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Union Pearson Express
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Thread: GO Georgetown South Corridor/ Union Pearson Express (Metrolinx, U/C)

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    Quote Originally Posted by hwy7 View Post
    Is the ARL supposed to have its own dedicated track or will it be sharing with everything else? I wondered this the other day while waiting for a VIA train to pass so that the GO train I was riding could proceed.
    The corridor will have express tracks and local tracks. The ARL trains will share the express tracks with express GO and VIA.

    Quote Originally Posted by Sir Novelty Fashion View Post
    QUESTION: Will electrification require entirely new trainsets? Can the current Bombardier bi-levels get dragged along by an electric-fed engine? Or does this require a complete redo?
    Only new locomotives are needed at the very least. New rolling stock would be an upgrade, but are not critical.
    Last edited by RedRocket191; 2010-Apr-08 at 00:36.
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  2. #1517

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    Quote Originally Posted by Sir Novelty Fashion View Post
    QUESTION: Will electrification require entirely new trainsets? Can the current Bombardier bi-levels get dragged along by an electric-fed engine? Or does this require a complete redo?
    Potentially, a new electrified self-propelled bilevel could pull two old bilevel coaches along with him. So a train of 6 units could consist of 2 new EMU bilevels, 4 old bilevels, and no locomotive.

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    Quote Originally Posted by kettal View Post
    Potentially, a new electrified self-propelled bilevel could pull two old bilevel coaches along with him. So a train of 6 units could consist of 2 new EMU bilevels, 4 old bilevels, and no locomotive.
    That sounds too complicated. I think GO would prefer just to buy new electric locos.

  4. #1519
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    I would expect GO to get electric locomotives as well. There are numerous agencies with electric locomotives placed at one end and a special cab car at the opposite end which looks like the locomotive but is filled with passengers. Locomotives give greater flexibility for train consists.

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    ^That's not entirely true. EMUs come in 2 and 3-car sets that can be coupled together based on the demand. It's not unusual to see a 3-car EMU on the weekend, and a 9 car (3 X 3) EMU during rush hour. They're a lot easier to couple together during operation than a locomotive-hauled consist. In Munich, there is an S-bahn line from the airport where two trains meet from two different lines and then attach themselves together at the "fork" station to continue their journey into the city as a married pair.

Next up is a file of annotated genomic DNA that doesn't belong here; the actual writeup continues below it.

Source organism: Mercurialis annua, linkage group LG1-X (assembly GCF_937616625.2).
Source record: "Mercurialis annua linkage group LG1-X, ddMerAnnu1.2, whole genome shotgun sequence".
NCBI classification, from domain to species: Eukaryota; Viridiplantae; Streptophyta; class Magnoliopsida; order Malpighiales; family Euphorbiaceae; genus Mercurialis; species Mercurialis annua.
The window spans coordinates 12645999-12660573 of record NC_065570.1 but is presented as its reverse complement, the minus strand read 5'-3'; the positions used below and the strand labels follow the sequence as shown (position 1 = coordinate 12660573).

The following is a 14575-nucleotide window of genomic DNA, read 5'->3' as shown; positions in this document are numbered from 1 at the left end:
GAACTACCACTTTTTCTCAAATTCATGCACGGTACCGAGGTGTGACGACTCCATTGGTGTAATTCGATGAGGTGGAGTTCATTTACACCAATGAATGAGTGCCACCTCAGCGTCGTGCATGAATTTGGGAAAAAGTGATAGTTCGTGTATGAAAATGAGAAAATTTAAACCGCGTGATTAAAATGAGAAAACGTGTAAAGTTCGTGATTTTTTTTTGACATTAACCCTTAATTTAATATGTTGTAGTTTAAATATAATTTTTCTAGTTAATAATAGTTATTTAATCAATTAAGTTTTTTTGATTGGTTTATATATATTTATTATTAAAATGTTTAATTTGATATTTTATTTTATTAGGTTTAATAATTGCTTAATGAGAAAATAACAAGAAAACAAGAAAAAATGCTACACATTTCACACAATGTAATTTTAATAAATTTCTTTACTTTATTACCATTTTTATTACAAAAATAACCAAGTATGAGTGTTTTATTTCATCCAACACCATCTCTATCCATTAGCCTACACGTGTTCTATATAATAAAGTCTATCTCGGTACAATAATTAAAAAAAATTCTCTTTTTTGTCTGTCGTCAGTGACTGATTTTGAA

6. #1521

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    Quote Originally Posted by Coruscanti Cognoscente View Post
    That sounds too complicated. I think GO would prefer just to buy new electric locos.
    Given how stupid and incompetent GO management is, you're probably right.

    Electric locomotives are as slow and heavy as diesel locomotives and are way more expensive. The whole benefit to electrification is to use EMU, which are faster at accelerating, cheaper to build and maintain, and can be more easily split into different configurations.

    I'm really sick of the north american belief that commuter rail should be locomotive hauled. If you took that idea to Europe, Asia, or Australia, you would be laughed out of the room.

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    You can make electric locos as fast as emus by putting in the same equivalent hp engine set as the emu train would have and you can make emus as slow as loco trains by adding wagons. acceleration speed is not a function of emu vs loco but hp vs train weight.

    When Go tenders for electric trainsets, hopefully they will tender for just that, trainsets. Then we will see if EMU or Locos are better in the long run.

  8. Default

    Quote Originally Posted by kettal View Post
    Electric locomotives are as slow and heavy as diesel locomotives and are way more expensive. The whole benefit to electrification is to use EMU, which are faster at accelerating, cheaper to build and maintain, and can be more easily split into different configurations.

    I'm really sick of the north american belief that commuter rail should be locomotive hauled. If you took that idea to Europe, Asia, or Australia, you would be laughed out of the room.
    It's called sweating the assets. GO just spent a small fortune on new diesels, and they are going to run them into the ground before replacing them completely.

    The more significant failing of GO's planners in my opinion was not ordering coaches that could be self-propelled. Even the first generation of GO coaches could run without locomotives in off-peak periods. The bilevels should have been designed the same way, or at least with the option to convert them to self-propelled operation or electrification.

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    Quote Originally Posted by DHLawrence85 View Post
    It's called sweating the assets. GO just spent a small fortune on new diesels, and they are going to run them into the ground before replacing them completely.

    The more significant failing of GO's planners in my opinion was not ordering coaches that could be self-propelled. Even the first generation of GO coaches could run without locomotives in off-peak periods. The bilevels should have been designed the same way, or at least with the option to convert them to self-propelled operation or electrification.